Virgin coconut oil is largely composed of Medium Chain Fatty Acids. MCFAs are metabolised differently to other fats. They are easily digested, easily broken down and immediately converted to energy. So, they don’t hang around long enough to be pasted onto artery walls. They permeate cell membranes easily which also allows them to be utilised quickly. The body loves the energy they produce and uses them quickly.
In contrast, long chain fatty acids (from animals) have a completely different structure. They are difficult to break down and digest. The body doesn’t quite know what to do with them and they are stored as fat. Some of these fats are transformed into bad cholesterol which is then deposited onto artery walls. They also make the cell membranes hard and inflexible. This is when they start to cause inflammation and MS symptoms.
Boosts Metabolism & Weight Loss
The MCFAs in coconut oil can actually help to stimulate your body’s metabolism.They have been shown to increase 24 hour energy expenditure by as much as 5%, potentially leading to significant weight loss over the long term. MCFAs are sent directly to your liver, where they are immediately converted into energy rather than being stored as fat.
Researchers have done multiple studies on Pacific Island populations, who get 30-60% of their total caloric intact from fully saturated coconut oil. These populations have all shown nearly non-existent rates of cardiovascular disease. This has to be some sort of evidence that coconut oil does not behave in the same way as saturated fats from animals.
Anti-viral & Anti-bacterial
Fifty percent of coconut oil is made up of lauric acid. Lauric acid is known, by many medical professionals, to increase levels of good cholesterol and is actually correlated with a decrease in risk of heart disease. It also has other health promoting benefits such as being anti-bacterial and anti-viral. When coconut oil is enzymatically digested, it also forms a monoglyceride called monolaurin. Both lauric acid and monolaurin can kill harmful pathogens like bacteria, viruses and fungi. For example, these substances have been shown to kill the dangerous bacteria – Staphylococcus Aureus and the yeast Candida Albicans, a common source of yeast infections in humans. So, it could also help to heal leaky gut syndrome which can lead to autoimmune activity.
Exploring the Downside of Coconut Oil
I have come across an article written by Prof Jelinek on the melting points of the various acids in coconut oil. This is, potentially, where we may run into some problems with coconut oil. Obviously, we want coconut oil to be in a fairly liquid state inside our bodies so that it doesn’t do any ‘clogging’ of arteries or cells.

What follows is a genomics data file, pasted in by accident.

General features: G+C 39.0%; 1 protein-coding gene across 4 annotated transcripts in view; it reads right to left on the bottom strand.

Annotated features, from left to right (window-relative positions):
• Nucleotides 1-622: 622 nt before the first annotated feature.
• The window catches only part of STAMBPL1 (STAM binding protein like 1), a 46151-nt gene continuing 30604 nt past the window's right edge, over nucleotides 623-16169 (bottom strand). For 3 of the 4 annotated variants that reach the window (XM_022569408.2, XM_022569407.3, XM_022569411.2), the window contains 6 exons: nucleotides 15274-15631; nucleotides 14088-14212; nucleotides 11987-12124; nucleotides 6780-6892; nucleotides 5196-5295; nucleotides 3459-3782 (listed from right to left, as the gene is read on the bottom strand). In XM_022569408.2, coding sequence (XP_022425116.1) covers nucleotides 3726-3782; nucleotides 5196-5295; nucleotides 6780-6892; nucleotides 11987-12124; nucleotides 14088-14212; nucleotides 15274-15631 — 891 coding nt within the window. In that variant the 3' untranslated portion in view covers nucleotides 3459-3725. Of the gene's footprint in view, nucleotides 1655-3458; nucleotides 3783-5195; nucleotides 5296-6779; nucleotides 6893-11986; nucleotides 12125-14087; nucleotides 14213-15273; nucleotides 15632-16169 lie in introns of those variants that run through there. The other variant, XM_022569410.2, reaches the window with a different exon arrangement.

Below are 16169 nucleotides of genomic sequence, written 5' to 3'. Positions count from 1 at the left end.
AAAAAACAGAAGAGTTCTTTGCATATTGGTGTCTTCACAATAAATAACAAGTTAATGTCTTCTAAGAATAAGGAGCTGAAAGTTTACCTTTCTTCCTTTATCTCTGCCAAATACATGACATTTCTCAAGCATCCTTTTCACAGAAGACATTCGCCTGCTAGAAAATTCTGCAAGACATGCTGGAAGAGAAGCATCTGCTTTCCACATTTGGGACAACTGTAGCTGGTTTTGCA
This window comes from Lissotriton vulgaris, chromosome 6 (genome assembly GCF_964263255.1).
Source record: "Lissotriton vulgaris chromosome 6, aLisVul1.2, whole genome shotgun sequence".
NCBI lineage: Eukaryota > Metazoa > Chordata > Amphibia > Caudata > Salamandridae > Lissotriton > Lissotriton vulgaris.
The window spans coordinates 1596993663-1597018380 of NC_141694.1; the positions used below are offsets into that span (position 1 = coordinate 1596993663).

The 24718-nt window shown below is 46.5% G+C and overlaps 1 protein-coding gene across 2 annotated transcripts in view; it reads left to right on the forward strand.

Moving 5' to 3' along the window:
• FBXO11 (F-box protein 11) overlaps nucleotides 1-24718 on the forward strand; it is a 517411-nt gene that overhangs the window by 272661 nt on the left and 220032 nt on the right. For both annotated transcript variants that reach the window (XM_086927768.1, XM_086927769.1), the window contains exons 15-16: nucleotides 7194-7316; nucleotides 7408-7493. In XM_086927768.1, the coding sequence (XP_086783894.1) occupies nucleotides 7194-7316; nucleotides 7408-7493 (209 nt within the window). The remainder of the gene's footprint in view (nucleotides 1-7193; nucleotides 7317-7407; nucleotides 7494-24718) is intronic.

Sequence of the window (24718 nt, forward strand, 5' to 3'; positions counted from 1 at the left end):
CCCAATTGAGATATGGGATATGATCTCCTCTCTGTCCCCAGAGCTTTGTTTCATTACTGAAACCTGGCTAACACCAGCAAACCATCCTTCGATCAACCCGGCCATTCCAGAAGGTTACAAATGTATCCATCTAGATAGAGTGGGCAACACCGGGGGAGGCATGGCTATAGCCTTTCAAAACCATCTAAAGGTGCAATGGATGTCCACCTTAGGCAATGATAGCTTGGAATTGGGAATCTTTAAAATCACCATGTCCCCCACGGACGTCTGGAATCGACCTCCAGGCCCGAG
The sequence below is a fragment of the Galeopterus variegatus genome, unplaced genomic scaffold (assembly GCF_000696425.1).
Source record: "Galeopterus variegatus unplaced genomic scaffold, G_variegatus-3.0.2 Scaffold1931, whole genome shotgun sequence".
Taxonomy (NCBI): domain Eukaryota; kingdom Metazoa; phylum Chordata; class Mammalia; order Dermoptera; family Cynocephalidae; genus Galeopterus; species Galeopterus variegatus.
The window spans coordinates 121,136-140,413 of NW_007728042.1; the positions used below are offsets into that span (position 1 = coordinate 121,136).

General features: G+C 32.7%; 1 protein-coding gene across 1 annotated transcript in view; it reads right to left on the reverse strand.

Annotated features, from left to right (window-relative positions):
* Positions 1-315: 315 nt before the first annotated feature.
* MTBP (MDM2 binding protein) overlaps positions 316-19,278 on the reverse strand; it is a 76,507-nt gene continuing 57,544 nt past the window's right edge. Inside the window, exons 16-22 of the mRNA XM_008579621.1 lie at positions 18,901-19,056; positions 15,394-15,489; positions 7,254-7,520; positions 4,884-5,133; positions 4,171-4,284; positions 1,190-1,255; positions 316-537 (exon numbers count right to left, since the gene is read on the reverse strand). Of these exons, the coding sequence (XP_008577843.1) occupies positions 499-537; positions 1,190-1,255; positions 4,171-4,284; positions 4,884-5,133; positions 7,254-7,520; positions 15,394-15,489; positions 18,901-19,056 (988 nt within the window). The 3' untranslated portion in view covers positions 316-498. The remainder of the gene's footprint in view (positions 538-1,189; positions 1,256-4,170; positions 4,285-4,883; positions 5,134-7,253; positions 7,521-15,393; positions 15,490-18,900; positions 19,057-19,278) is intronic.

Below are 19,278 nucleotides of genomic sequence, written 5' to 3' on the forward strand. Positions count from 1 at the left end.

We all know that, when we are healthy and well, our body temperature hovers around 98.6F/37C. If the melting point of the fat we eat is below our body temperature then it will be liquid in our bodies and behave that way in the cell membranes. However, if the melting point of the fat is higher than this then, the fat will be solid in our bodies.
Saturated Animal Fats
Melting points of fats are a big predictor of whether they are healthy for us or not and how they will behave in our bodies. Animal saturated fats, mostly found in meat, have high melting points. Most saturated fats in meats have a melting of around 158F/70C. This is much higher than our body temperature which means they do their fair share of clogging. Populations who consume a lot of meat have higher rates of disease. This has been proven by The China Study.
Unsaturated & Polyunsaturated Fats
Unsaturated fats, such as olive oil, and the polyunsaturated fats like fish and vegetable oils, have lower melting points. They are liquid at room temperature. Prof Jelinek explains that the membranes containing these fats are soft, pliable and non-sticky. Communities where these fats predominate in the diet have low rates of the common Western diseases.
Coconut oil (a category all on its own)
Coconut oil doesn’t seem to fit into any of the categories because it is a plant saturated fat. It has a melting point of 78 degrees F/25 degrees C. So, it makes sense that it should be liquid in our bodies. You will notice that on a hot day in your kitchen, it will no longer be solid. Much easier to cook with! However, this is the confusing bit, it contains various acids which appear to have a higher melting point:
- lauric acid makes up exactly 50%. Melting Point = 111.5F/44.2C
- myristic acid makes up 20%: Melting Point = 129F/53.9C
- palmitic acid makes up 10%: Melting Point = 145.563.1C